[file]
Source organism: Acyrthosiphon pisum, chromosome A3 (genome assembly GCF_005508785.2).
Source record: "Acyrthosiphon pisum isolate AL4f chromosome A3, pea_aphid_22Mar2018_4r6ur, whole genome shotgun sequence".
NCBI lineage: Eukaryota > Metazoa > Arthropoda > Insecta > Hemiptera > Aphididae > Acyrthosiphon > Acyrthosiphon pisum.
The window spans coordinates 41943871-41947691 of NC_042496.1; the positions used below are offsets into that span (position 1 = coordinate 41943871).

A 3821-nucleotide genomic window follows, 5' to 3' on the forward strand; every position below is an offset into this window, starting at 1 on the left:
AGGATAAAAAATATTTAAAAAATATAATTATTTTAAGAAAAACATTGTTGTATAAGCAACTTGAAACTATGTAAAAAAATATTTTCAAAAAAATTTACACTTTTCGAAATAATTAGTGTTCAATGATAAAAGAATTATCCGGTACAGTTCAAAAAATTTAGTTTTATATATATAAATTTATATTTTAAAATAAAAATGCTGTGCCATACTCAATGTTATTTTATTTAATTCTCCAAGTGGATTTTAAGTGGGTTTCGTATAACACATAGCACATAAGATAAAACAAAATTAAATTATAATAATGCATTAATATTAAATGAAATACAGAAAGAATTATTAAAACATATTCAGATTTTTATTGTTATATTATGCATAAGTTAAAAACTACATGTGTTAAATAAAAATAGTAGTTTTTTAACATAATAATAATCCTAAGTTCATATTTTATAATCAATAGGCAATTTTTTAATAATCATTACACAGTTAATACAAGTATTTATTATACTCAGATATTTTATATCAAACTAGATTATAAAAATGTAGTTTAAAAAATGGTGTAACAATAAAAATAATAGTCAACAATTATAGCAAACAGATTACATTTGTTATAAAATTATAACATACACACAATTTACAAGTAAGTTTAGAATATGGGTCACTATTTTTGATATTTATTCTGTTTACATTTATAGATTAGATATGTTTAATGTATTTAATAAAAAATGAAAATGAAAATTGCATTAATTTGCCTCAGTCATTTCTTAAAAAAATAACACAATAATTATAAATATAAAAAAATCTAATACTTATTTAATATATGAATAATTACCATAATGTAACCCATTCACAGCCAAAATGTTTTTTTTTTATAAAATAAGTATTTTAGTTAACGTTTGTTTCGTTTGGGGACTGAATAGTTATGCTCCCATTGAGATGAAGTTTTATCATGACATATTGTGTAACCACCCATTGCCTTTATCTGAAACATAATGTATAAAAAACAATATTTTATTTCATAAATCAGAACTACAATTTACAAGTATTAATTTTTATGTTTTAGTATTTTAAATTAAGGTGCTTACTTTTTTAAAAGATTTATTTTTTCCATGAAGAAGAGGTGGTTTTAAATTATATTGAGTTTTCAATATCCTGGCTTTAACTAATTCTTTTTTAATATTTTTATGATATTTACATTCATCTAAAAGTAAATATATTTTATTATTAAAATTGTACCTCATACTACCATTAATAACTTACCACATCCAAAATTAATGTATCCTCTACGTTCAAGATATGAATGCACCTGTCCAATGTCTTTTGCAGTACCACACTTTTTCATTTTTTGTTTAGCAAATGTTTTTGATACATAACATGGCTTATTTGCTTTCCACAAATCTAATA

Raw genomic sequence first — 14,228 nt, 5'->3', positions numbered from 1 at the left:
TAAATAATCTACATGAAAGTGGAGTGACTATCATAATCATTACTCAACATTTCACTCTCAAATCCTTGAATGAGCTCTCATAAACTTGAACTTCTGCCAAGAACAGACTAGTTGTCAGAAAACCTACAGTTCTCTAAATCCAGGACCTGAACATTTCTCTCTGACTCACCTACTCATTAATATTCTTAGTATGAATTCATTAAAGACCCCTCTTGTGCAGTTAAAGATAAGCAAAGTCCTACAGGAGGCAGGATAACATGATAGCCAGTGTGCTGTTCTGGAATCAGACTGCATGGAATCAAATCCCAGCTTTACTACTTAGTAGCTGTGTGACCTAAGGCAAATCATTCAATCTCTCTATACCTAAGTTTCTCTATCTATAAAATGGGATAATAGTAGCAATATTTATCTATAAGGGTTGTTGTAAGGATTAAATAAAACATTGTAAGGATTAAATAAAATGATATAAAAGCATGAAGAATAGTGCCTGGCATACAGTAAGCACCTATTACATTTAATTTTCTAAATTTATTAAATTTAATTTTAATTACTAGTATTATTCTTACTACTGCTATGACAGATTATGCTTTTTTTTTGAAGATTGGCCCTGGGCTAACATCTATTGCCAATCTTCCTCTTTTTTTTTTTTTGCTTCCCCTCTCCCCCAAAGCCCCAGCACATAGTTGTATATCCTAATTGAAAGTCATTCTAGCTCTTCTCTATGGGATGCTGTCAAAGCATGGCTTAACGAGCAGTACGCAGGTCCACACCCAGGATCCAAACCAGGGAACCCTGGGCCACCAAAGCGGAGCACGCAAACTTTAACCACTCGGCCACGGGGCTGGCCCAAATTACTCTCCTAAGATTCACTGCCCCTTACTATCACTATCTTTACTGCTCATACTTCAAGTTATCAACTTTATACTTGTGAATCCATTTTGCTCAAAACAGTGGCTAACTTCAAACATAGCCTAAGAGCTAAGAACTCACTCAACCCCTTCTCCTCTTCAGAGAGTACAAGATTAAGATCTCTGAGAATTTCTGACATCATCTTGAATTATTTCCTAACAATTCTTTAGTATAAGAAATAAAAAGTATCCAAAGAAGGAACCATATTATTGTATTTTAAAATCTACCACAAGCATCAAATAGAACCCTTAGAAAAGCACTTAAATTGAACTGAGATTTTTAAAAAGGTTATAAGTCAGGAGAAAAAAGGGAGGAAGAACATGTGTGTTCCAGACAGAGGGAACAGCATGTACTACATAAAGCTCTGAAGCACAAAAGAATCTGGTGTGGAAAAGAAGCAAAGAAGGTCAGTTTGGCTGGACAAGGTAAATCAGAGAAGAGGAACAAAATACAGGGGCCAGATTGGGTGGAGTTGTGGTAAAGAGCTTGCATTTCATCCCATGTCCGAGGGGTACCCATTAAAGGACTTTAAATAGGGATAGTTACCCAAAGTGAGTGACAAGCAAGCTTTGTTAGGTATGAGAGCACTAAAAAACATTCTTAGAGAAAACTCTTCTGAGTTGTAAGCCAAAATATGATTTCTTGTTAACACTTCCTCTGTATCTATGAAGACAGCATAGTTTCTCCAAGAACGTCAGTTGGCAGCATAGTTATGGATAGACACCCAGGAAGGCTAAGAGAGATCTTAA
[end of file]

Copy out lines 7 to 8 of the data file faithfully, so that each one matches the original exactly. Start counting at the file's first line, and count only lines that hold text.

Raw genomic sequence first — 14,228 nt, 5'->3', positions numbered from 1 at the left:
TAAATAATCTACATGAAAGTGGAGTGACTATCATAATCATTACTCAACATTTCACTCTCAAATCCTTGAATGAGCTCTCATAAACTTGAACTTCTGCCAAGAACAGACTAGTTGTCAGAAAACCTACAGTTCTCTAAATCCAGGACCTGAACATTTCTCTCTGACTCACCTACTCATTAATATTCTTAGTATGAATTCATTAAAGACCCCTCTTGTGCAGTTAAAGATAAGCAAAGTCCTACAGGAGGCAGGATAACATGATAGCCAGTGTGCTGTTCTGGAATCAGACTGCATGGAATCAAATCCCAGCTTTACTACTTAGTAGCTGTGTGACCTAAGGCAAATCATTCAATCTCTCTATACCTAAGTTTCTCTATCTATAAAATGGGATAATAGTAGCAATATTTATCTATAAGGGTTGTTGTAAGGATTAAATAAAACATTGTAAGGATTAAATAAAATGATATAAAAGCATGAAGAATAGTGCCTGGCATACAGTAAGCACCTATTACATTTAATTTTCTAAATTTATTAAATTTAATTTTAATTACTAGTATTATTCTTACTACTGCTATGACAGATTATGCTTTTTTTTTGAAGATTGGCCCTGGGCTAACATCTATTGCCAATCTTCCTCTTTTTTTTTTTTTGCTTCCCCTCTCCCCCAAAGCCCCAGCACATAGTTGTATATCCTAATTGAAAGTCATTCTAGCTCTTCTCTATGGGATGCTGTCAAAGCATGGCTTAACGAGCAGTACGCAGGTCCACACCCAGGATCCAAACCAGGGAACCCTGGGCCACCAAAGCGGAGCACGCAAACTTTAACCACTCGGCCACGGGGCTGGCCCAAATTACTCTCCTAAGATTCACTGCCCCTTACTATCACTATCTTTACTGCTCATACTTCAAGTTATCAACTTTATACTTGTGAATCCATTTTGCTCAAAACAGTGGCTAACTTCAAACATAGCCTAAGAGCTAAGAACTCACTCAACCCCTTCTCCTCTTCAGAGAGTACAAGATTAAGATCTCTGAGAATTTCTGACATCATCTTGAATTATTTCCTAACAATTCTTTAGTATAAGAAATAAAAAGTATCCAAAGAAGGAACCATATTATTGTATTTTAAAATCTACCACAAGCATCAAATAGAACCCTTAGAAAAGCACTTAAATTGAACTGAGATTTTTAAAAAGGTTATAAGTCAGGAGAAAAAAGGGAGGAAGAACATGTGTGTTCCAGACAGAGGGAACAGCATGTACTACATAAAGCTCTGAAGCACAAAAGAATCTGGTGTGGAAAAGAAGCAAAGAAGGTCAGTTTGGCTGGACAAGGTAAATCAGAGAAGAGGAACAAAATACAGGGGCCAGATTGGGTGGAGTTGTGGTAAAGAGCTTGCATTTCATCCCATGTCCGAGGGGTACCCATTAAAGGACTTTAAATAGGGATAGTTACCCAAAGTGAGTGACAAGCAAGCTTTGTTAGGTATGAGAGCACTAAAAAACATTCTTAGAGAAAACTCTTCTGAGTTGTAAGCCAAAATATGATTTCTTGTTAACACTTCCTCTGTATCTATGAAGACAGCATAGTTTCTCCAAGAACGTCAGTTGGCAGCATAGTTATGGATAGACACCCAGGAAGGCTAAGAGAGATCTTAA